Posts tagged with ‘engineering

Physicists now believe that a perpetual motion machine is possible

For centuries and centuries, people have tried to build or conceive of a perpetual motion machine, but science keeps telling us that such a thing isn’t possible. Now, some scientists seem to think it may be possible after all.

Read more »

Know your awesome engineers of history: Charles Proteus Steinmetz
The great mathematician and engineer Charles Proteus Steinmetz, a contemporary of Albert Einstein, Nikola Tesla and Thomas Edison stood only four feet tall and was crippled and bent by kyphosis but was a giant in his field. One day, when Henry Ford’s, electrical engineers couldn’t solve a problems they were having with a gigant generator,Ford called Steinmetz. Upon arriving, Steinmetz rejected all assistance and asked only for a notebook, pencil and cot. Steinmetz listened to the generator and scribbled computations on the notepad for two straight days and nights. On the second night, he asked for a ladder, climbed up the generator and made a chalk mark on its side. Then he told Ford’s skeptical engineers to remove a plate at the mark and replace sixteen windings from the field coil. They did, and the generator performed to perfection.Henry Ford was thrilled until he got an invoice in the amount of $10,000. Ford acknowledged Steinmetz’s success but balked at the figure. He asked for an itemized bill.
Steinmetz responded personally to Ford’s request with the following:Making chalk mark on generator $1.
Knowing where to make mark $9,999.
Ford paid the bill.

Know your awesome engineers of history: Charles Proteus Steinmetz

The great mathematician and engineer Charles Proteus Steinmetz, a contemporary of Albert Einstein, Nikola Tesla and Thomas Edison stood only four feet tall and was crippled and bent by kyphosis but was a giant in his field. One day, when Henry Ford’s, electrical engineers couldn’t solve a problems they were having with a gigant generator,Ford called Steinmetz. Upon arriving, Steinmetz rejected all assistance and asked only for a notebook, pencil and cot. Steinmetz listened to the generator and scribbled computations on the notepad for two straight days and nights. On the second night, he asked for a ladder, climbed up the generator and made a chalk mark on its side. Then he told Ford’s skeptical engineers to remove a plate at the mark and replace sixteen windings from the field coil. They did, and the generator performed to perfection.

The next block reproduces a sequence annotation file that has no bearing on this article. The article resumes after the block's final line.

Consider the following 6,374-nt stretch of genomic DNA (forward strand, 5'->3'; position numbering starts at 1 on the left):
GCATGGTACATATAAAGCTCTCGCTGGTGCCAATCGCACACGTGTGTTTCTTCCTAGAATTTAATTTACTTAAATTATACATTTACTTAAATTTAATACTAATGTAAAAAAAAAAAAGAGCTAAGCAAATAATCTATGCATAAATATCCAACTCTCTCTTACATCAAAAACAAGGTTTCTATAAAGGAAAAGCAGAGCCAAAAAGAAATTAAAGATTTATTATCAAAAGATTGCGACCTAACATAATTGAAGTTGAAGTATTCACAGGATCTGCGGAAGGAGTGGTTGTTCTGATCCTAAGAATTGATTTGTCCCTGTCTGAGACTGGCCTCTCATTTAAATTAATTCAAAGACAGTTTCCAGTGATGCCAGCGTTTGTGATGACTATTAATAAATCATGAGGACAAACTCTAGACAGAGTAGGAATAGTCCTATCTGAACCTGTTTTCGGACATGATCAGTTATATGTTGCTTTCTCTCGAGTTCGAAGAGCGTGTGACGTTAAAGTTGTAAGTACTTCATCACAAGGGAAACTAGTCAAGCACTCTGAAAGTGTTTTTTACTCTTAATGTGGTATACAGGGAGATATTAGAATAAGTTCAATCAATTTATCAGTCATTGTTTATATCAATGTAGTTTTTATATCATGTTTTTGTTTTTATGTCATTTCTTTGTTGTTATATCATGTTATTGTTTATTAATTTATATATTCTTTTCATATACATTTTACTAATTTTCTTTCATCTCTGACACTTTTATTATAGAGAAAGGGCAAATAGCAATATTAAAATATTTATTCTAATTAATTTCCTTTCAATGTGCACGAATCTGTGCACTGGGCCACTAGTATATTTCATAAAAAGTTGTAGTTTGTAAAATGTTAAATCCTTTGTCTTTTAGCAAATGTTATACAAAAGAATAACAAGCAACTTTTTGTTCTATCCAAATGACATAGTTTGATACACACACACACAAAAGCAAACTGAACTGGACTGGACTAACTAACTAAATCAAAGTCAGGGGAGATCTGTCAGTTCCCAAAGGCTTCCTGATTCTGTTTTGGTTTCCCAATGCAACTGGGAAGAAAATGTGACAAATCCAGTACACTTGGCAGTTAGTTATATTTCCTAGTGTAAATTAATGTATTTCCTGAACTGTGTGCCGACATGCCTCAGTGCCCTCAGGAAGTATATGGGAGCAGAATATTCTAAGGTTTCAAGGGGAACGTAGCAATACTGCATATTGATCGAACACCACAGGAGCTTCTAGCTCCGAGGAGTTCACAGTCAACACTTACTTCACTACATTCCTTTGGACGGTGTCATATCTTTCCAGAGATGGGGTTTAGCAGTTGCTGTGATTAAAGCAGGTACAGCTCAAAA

Henry Ford was thrilled until he got an invoice in the amount of $10,000. Ford acknowledged Steinmetz’s success but balked at the figure. He asked for an itemized bill.

Steinmetz responded personally to Ford’s request with the following:
Making chalk mark on generator $1.

Knowing where to make mark $9,999.

Ford paid the bill.

How tall can you build a Lego tower before it crushes itself?

In the last few years, there have been some pretty tall Lego towers built, each one claiming the title of “world’s tallest”. How tall could you build a Lego tower before it’s crushed under it’s own weight? Pretty damn tall, actually. If you’re talking 2x2 bricks, you could get a tower over two miles high before the bottom Lego is destroyed.

Read more »

Need something awesome to watch? Check out this episode of Richard Hammond’s Engineering Connections

In this episode of Engineering Connections, Richard Hammond traces the technology, through the ages, that eventually came together to make an F1 racing car.

Submitted by Delsyd

The world’s tiniest electric motor is only one molecule wide

Nanoscience has gotten the art of making microscopic motors down pretty well, but the previous record holder was a motor 200 nanometers across (a human hair is about 60,000 nanometers wide). This new electric motor, created by chemical engineers at Tufts University is only 1 nanometer wide, consisting of a single custom-built molecule.

Read more »

Another day, another guy with an idea about how Stonehenge was built. Only this one makes quite a lot of sense

It seems every few months, some backyard historian or engineer comes up with some new idea of how ancient Britons moved gigantic stones into place with primitive technology. Usually these range from pretty out there and highly unlikely to “maybe, but it still sounds stupid”. But Gary Lavin, an engineer and former BBC presenter thinks he’s nailed it— they moved the stones to the site in giant wicker baskets.

Read more »






All profits from the sale of IHC T-shirts and stickers are donated to charity.
This month's charity is Kiva, and you can help by joining the IHC lending team.






See all IHC Reviews here

Want to submit a review for IHC and make a few bucks?
Please drop us a line and let us know what movie, game, book or TV show you want to review and we'll hold your spot. See full review guidelines here.